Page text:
The Libyan state-run oil company NOC has declared a “force majeure” at the war-torn state’s largest oilfield, El Sharara (pictured), a week after unveiling a contractual waiver on exports following its seizure by activists.
Force majeure is a legal measure exempting it from responsibility for failure to deliver on contracts.
El Sharara, which produces 315,000 barrels per day (bpd), was overrun on December 8 by tribal militants from the Fezzan Rage Movement, armed protesters and guards demanding their wages.
NOC said it had been unable to persuade the groups to leave the site, which is operated by a consortium with four European energy firms.
The company has warned that offering payouts would encourage similar action elsewhere.
The southern Libyan protesters told the media that they had blocked the site to draw attention to their marginalisation and shortages of electricity, fuel and investment. They said they would only allow production to be restored if Libya’s so-called unity administration met their demands.
“The closure of Sharara will be maintained until the GNA [Libya’s enfeebled UN-backed Government of National Accord] meets the demands of the inhabitants of the marginalised south of Libya, which is severely deprived of services,” said Mohamad Emeguel, who claimed to be a spokesman for the operation.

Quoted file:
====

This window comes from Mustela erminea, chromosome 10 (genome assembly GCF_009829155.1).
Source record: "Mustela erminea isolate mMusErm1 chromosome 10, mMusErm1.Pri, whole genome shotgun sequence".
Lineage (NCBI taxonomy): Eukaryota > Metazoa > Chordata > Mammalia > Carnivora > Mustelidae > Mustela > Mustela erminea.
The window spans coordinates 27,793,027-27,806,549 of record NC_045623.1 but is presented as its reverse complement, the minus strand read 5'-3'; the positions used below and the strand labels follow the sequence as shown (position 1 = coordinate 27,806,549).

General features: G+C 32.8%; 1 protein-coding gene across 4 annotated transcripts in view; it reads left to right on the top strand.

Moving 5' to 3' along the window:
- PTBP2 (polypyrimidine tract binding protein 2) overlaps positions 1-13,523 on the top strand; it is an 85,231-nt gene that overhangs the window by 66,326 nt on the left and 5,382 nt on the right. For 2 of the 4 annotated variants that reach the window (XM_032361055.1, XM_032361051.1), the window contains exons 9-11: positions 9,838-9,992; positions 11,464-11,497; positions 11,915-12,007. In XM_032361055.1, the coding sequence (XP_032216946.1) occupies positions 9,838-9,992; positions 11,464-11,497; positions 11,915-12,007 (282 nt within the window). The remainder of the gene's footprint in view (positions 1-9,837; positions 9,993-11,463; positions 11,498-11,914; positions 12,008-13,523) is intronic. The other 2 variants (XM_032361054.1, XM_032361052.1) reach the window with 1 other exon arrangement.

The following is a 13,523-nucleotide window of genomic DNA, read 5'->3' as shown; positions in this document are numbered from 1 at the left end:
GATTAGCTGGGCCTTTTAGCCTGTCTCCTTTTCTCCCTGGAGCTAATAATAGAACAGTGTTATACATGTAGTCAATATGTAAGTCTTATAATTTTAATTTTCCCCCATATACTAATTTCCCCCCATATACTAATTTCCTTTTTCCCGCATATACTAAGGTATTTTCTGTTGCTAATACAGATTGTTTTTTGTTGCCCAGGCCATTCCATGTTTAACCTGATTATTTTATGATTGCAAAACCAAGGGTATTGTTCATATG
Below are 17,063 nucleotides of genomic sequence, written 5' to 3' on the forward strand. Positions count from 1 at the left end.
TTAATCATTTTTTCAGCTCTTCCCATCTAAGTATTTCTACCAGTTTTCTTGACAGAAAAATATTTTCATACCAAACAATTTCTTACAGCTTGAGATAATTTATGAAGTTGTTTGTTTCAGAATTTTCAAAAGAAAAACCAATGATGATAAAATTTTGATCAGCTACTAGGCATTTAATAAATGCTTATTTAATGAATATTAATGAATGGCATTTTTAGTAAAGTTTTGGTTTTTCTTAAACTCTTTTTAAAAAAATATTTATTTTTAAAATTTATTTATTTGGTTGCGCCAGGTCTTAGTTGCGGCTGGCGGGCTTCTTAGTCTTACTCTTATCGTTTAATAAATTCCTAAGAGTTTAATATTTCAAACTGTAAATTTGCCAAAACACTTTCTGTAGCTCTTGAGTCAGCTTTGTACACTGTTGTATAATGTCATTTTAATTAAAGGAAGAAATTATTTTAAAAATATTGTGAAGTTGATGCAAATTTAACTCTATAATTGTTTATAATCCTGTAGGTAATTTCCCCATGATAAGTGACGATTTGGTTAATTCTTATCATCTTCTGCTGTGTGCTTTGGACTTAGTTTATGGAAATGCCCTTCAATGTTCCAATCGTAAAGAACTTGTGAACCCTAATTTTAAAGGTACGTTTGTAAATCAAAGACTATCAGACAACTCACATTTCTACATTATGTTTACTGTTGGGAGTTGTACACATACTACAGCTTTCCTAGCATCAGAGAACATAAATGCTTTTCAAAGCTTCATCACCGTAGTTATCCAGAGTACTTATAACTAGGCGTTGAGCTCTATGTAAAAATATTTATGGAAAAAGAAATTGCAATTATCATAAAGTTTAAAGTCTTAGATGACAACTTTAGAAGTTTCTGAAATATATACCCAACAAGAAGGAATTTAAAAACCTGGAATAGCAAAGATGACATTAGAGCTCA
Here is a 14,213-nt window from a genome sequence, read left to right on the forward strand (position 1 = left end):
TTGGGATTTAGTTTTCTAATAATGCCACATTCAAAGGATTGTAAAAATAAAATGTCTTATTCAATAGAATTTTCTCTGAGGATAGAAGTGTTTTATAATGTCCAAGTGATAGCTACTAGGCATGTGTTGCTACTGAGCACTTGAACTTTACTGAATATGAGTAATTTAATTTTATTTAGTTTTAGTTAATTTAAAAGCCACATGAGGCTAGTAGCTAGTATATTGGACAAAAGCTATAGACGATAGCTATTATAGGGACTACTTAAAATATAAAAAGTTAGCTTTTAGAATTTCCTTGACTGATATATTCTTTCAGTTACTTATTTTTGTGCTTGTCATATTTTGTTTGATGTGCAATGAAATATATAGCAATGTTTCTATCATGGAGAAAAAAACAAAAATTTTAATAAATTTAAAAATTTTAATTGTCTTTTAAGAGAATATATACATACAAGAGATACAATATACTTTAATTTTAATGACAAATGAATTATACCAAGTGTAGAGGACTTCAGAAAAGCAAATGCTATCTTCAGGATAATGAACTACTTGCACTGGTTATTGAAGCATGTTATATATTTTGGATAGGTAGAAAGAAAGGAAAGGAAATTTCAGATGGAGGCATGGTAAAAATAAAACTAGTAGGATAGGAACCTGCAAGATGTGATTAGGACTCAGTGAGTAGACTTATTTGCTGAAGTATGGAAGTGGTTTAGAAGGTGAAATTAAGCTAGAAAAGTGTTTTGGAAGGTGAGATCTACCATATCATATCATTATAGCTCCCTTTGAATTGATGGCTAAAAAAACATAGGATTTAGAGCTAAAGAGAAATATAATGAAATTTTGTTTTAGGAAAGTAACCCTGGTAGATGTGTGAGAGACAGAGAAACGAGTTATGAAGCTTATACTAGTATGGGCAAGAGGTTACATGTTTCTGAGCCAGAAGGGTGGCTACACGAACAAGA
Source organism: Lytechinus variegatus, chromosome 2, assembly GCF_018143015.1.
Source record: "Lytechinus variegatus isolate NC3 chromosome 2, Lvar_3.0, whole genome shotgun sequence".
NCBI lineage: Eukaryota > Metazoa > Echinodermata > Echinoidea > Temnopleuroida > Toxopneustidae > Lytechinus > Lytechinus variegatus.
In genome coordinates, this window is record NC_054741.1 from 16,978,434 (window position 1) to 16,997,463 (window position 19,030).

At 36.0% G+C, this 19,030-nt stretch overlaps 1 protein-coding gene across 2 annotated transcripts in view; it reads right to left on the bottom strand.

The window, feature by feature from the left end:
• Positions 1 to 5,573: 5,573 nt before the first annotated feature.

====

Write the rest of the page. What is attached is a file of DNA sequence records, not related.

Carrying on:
“We call on the GNA to guarantee the supply of fuel [for the public] and cash to banks, to pay more attention to the dilapidated medical sector, to reopen airports and to help disaster-stricken cities.”
The Fezzan Rage Movement shut down the oil field in the desert state’s impoverished southwest earlier this month with the help of the Petroleum Facilities Guard, a militia known for taking on so-called Islamic State. The tribal militia is demanding increased services, health care, monetary stimulus in the south and greater protection from state forces, which it claims have marginalised Saharan tribal communities.
NOC called the raiders a militia which wanted security work.
Two competing governments and numerous armed factions have since fought for control in Libya since the fall of former dictator Muammar Gaddafi in 2011.
The events are common in Libya, where seizing NOC sites is seen as a way to squeeze cash from the feeble government in the failed state.
“Production at Sharara was forcibly shut down by an armed group – Battalion 30 and its civilian support company – that claimed to be providing security at the field, but which threatened violence against NOC employees,” the company’s chairman Mustafa Sanalla said.
El Sharara. Picture credit: Wikimedia